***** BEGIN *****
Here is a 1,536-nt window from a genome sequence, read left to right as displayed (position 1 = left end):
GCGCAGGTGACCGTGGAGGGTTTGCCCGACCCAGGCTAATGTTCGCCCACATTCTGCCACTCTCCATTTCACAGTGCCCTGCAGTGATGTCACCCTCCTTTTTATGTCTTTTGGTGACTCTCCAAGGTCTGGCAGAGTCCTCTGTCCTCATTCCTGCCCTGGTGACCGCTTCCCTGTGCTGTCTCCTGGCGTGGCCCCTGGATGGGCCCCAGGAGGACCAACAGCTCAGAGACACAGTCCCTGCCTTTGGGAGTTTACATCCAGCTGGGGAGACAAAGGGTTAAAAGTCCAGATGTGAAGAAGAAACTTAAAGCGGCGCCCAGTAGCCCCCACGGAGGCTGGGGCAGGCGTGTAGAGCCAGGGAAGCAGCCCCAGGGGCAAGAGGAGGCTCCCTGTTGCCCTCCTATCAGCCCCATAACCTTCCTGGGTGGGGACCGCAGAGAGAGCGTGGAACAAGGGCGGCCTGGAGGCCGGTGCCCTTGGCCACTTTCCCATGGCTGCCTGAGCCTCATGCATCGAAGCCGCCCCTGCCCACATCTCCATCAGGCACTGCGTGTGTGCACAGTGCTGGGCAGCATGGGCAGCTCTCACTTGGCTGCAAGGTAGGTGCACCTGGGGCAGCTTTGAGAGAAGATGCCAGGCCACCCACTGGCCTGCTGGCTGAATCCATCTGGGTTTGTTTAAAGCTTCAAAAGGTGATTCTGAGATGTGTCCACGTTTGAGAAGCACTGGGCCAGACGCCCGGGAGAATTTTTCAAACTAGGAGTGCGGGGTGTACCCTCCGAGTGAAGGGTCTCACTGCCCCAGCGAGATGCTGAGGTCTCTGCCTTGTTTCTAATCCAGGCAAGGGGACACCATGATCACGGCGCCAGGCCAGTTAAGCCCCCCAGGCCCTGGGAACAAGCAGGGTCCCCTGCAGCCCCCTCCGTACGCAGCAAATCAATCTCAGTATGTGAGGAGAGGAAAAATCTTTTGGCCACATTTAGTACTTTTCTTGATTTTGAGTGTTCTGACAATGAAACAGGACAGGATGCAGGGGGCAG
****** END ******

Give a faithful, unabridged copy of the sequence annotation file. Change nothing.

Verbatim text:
Here is a 1,536-nt window from a genome sequence, read left to right as displayed (position 1 = left end):
GCGCAGGTGACCGTGGAGGGTTTGCCCGACCCAGGCTAATGTTCGCCCACATTCTGCCACTCTCCATTTCACAGTGCCCTGCAGTGATGTCACCCTCCTTTTTATGTCTTTTGGTGACTCTCCAAGGTCTGGCAGAGTCCTCTGTCCTCATTCCTGCCCTGGTGACCGCTTCCCTGTGCTGTCTCCTGGCGTGGCCCCTGGATGGGCCCCAGGAGGACCAACAGCTCAGAGACACAGTCCCTGCCTTTGGGAGTTTACATCCAGCTGGGGAGACAAAGGGTTAAAAGTCCAGATGTGAAGAAGAAACTTAAAGCGGCGCCCAGTAGCCCCCACGGAGGCTGGGGCAGGCGTGTAGAGCCAGGGAAGCAGCCCCAGGGGCAAGAGGAGGCTCCCTGTTGCCCTCCTATCAGCCCCATAACCTTCCTGGGTGGGGACCGCAGAGAGAGCGTGGAACAAGGGCGGCCTGGAGGCCGGTGCCCTTGGCCACTTTCCCATGGCTGCCTGAGCCTCATGCATCGAAGCCGCCCCTGCCCACATCTCCATCAGGCACTGCGTGTGTGCACAGTGCTGGGCAGCATGGGCAGCTCTCACTTGGCTGCAAGGTAGGTGCACCTGGGGCAGCTTTGAGAGAAGATGCCAGGCCACCCACTGGCCTGCTGGCTGAATCCATCTGGGTTTGTTTAAAGCTTCAAAAGGTGATTCTGAGATGTGTCCACGTTTGAGAAGCACTGGGCCAGACGCCCGGGAGAATTTTTCAAACTAGGAGTGCGGGGTGTACCCTCCGAGTGAAGGGTCTCACTGCCCCAGCGAGATGCTGAGGTCTCTGCCTTGTTTCTAATCCAGGCAAGGGGACACCATGATCACGGCGCCAGGCCAGTTAAGCCCCCCAGGCCCTGGGAACAAGCAGGGTCCCCTGCAGCCCCCTCCGTACGCAGCAAATCAATCTCAGTATGTGAGGAGAGGAAAAATCTTTTGGCCACATTTAGTACTTTTCTTGATTTTGAGTGTTCTGACAATGAAACAGGACAGGATGCAGGGGGCAG